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At the Look-Out
1949
Rolphton, Ontario
TEXT ATTACHMENT


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The Construction work force peaked in 1949 at or near 2400 employees. This view over the site, looking west from the current lookout on highway #17 confirms the expanse of the Project. The sign on the north side of the highway announces the TRAFFIC SIGNAL 1000 FEET AHEAD at the intersection of highway #17 and the Moor Lake Station Road to the south and the road to the village of Des Joachims to the north.

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The tailrace section
1948
Des Joachims, Ottawa River, Ontario/Quebec, Canada
TEXT ATTACHMENT


68

Wooden forms were made to shape the concrete transition to the penstock from the headworks and also the draft tube which directs the water exhausted from the turbine out into the tailrace. These transitions are also known as flumes. This picture shows a draft tube transition form nearing completion beside the carpenter shop.

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The "tailrace section" or outlet "flume frames (forms)" set in the concrete
1948
Des Joachims, Ottawa River, Ontario/Quebec, Canada


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Two draft tube forms (ref. previous image ) are shown set in place in depressions hewn from the bedrock. The forms are then encased in concrete. When the concrete has cured the forms are dismantled and the wood removed leaving the shape of the form in concrete.

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The inlet of the "scroll case" section of a flume
1948
Des Joachims, Ottawa River, Ontario/Quebec, Canada
TEXT ATTACHMENT


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The 'scroll case' is shown with the large circular opening in the foreground. The scroll case is shown oriented horizontally as it will be installed above the draft tube (ref. previous image ). The large opening is the inlet of the scroll case. The inlet is connected to the lower end of the penstock (or large pipe) which feeds water from the upper level of the dam (ref. next image ). The function of the scroll case is to equalize inlet water pressure around the turbine and provide radial inlet water flow to the turbine runner.

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The completed flumes in place
1948
Des Joachims, Ottawa River, Ontario/Quebec, Canada
TEXT ATTACHMENT


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Here all 8 units are shown in progressive stages of completion from left to right. The components shown in the 3 previous images are shown here as installed. The units are numbered from left to right; unit 6 transition or flume form shown ready to be connected to the penstock (or large angled pipe). Units 1, 2 and 7 have forms in place ready for pouring the concrete to encase the headworks transition or flume. Unit 6 provides a good view of the installed scroll case (bottom centre of image); note the large circular opening in the top centre of the scroll case where the turbine runner (water wheel) will be installed (ref. next image ).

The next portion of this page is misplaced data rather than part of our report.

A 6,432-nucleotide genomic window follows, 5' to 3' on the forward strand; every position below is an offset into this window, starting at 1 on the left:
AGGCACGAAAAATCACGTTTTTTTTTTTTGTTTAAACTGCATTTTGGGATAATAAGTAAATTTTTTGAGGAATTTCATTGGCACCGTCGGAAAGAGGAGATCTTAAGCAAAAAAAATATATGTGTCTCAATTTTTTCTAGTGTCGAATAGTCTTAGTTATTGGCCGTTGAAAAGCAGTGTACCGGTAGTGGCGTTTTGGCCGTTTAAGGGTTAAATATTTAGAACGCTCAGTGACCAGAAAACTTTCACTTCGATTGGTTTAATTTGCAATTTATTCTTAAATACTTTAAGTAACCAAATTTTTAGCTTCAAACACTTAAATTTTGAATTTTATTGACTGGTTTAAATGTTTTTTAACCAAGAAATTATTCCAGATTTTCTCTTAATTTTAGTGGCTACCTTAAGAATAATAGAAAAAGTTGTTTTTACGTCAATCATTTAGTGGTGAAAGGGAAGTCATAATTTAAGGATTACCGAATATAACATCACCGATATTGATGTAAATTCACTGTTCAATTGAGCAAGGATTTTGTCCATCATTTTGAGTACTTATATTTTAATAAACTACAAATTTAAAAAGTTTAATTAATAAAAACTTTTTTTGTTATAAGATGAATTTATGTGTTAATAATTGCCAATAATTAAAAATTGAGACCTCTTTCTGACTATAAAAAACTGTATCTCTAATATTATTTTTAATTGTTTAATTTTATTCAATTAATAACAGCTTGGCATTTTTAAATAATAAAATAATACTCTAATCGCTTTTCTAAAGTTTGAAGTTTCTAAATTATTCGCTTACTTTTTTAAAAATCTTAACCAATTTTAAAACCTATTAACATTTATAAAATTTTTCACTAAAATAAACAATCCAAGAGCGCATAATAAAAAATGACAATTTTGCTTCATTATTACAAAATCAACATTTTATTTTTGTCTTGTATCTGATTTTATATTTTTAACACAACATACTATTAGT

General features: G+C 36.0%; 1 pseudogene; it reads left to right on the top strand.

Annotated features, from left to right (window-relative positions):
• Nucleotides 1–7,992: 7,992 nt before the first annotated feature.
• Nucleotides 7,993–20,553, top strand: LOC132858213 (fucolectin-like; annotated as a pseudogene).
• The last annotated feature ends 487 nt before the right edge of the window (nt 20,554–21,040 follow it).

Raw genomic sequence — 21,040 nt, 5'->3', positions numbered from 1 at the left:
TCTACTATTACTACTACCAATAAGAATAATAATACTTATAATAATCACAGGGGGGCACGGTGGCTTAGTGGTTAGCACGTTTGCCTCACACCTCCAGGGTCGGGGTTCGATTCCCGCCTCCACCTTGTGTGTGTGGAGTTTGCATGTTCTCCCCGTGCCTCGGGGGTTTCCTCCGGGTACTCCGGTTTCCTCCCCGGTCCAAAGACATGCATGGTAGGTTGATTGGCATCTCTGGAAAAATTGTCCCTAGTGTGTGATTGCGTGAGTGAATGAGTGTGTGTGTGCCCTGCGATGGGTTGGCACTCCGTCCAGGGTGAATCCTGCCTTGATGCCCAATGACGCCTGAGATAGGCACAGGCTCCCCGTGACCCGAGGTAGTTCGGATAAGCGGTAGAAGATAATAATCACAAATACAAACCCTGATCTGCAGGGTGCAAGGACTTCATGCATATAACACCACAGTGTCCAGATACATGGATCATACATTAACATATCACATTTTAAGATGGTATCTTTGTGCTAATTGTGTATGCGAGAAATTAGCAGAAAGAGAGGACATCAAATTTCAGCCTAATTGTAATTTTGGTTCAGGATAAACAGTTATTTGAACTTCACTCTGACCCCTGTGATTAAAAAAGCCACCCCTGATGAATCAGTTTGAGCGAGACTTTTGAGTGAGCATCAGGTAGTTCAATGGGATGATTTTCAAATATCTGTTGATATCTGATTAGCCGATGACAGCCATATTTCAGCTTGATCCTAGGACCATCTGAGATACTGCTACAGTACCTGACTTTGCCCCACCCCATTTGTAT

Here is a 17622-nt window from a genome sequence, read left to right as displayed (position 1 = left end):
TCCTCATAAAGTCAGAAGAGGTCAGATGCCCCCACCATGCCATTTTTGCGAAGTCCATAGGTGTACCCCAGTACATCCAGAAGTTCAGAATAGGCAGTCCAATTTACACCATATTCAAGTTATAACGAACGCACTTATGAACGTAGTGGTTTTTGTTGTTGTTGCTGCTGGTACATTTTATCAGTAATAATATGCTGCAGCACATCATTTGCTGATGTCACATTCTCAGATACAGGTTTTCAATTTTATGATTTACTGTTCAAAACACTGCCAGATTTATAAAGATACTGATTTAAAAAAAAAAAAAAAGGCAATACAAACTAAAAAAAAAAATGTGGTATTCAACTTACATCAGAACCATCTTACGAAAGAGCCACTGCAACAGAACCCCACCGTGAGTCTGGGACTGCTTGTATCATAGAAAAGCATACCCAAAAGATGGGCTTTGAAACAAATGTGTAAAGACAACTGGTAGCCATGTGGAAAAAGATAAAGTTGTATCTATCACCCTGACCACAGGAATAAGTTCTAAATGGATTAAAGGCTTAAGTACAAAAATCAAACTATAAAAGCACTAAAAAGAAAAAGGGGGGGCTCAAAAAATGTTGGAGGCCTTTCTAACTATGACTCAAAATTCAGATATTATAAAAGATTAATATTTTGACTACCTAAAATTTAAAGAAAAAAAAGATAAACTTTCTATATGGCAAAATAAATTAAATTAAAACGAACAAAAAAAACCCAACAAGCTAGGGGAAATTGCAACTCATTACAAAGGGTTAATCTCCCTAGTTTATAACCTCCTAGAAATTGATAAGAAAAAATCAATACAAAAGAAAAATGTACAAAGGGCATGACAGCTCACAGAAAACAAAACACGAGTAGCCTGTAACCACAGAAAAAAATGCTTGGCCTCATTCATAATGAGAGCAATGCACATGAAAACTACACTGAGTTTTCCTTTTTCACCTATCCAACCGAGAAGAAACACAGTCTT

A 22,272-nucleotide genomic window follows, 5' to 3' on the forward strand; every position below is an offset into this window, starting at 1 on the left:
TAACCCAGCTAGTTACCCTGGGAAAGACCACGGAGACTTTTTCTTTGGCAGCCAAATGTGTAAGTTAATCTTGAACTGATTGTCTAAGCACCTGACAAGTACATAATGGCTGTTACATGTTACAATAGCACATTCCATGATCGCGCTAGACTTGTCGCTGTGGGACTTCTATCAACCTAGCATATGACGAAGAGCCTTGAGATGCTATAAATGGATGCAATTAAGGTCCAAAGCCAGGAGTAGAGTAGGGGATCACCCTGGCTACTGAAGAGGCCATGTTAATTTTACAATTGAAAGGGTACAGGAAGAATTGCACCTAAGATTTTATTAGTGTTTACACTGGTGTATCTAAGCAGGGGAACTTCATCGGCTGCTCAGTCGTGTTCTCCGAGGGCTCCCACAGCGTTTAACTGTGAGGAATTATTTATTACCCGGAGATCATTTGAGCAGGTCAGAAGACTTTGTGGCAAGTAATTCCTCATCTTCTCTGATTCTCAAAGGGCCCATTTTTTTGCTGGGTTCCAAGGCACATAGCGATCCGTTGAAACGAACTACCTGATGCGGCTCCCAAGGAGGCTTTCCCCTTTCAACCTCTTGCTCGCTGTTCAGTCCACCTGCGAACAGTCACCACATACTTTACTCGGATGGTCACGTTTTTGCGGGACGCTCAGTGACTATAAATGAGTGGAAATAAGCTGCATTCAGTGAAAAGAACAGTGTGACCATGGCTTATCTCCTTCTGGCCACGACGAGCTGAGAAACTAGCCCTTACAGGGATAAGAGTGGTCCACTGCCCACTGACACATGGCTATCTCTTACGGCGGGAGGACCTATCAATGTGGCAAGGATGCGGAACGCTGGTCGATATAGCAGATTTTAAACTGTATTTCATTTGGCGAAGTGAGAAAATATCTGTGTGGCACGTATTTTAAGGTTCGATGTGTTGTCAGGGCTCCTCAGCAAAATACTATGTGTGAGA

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Francis Turbine Runner
1948
Des Joachims, Ottawa River, Ontario/Quebec, Canada
TEXT ATTACHMENT


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A 'Francis Turbine Runner' is shown on its shipping crib. The runner is to be installed in the centre of the scroll case. The runner is shown here on its side. Installation would require tipping the runner trough 90 degrees toward the viewer. The scroll case provides radial inflow of water at the circumference of the runner. The force of the water, changing direction as it flows through the runner, causes the runner to rotate the generator shaft that is connected to it. Water which has given up its energy leaves the runner via the centrally located draft tube to the tailrace.

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The Control Dam
1948
Des Joachims, Ottawa River, Ontario/Quebec, Canada
TEXT ATTACHMENT


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By summer 1949 McConnell Lake Control Dam was nearing completion as shown in this photo. Work on the Auxiliary Dam across the Interprovincial Channel was also underway

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The completed flumes in place
1948
Des Joachims, Ottawa River, Ontario/Quebec, Canada
TEXT ATTACHMENT


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Summer saw penstock erection nearing completion. The penstocks are the large diameter steel pipes shown angling down from the top of the Main Dam in this picture.
In the Powerhouse, work on the steel superstructure continued and the permanent bridge cranes were installed

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Gantry Crane placing sluice gates
1948
Des Joachims, Ottawa River, Ontario/Quebec, Canada
AUDIO ATTACHMENT
TEXT ATTACHMENT


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In July'49 the gantry crane and special closure gates were erected on the Main Dam permitting the closure of the temporary sluiceways to begin. The crane can be seen on the top of dam in the centre of the image. The tops of the steel gates can be seen above the surface of the water in the 2nd, 3rd and 4th sluiceways from the left. Once the closure gates are in place, concrete is poured behind them to conform with the solid section of the dam already in place. On 26th August McConnell Lake Dam spilled the first Upper Ottawa River water into McConnell Lake. From the east end of the lake, water flowed through a new channel and on into the lower river on the north side of Des Joachims village.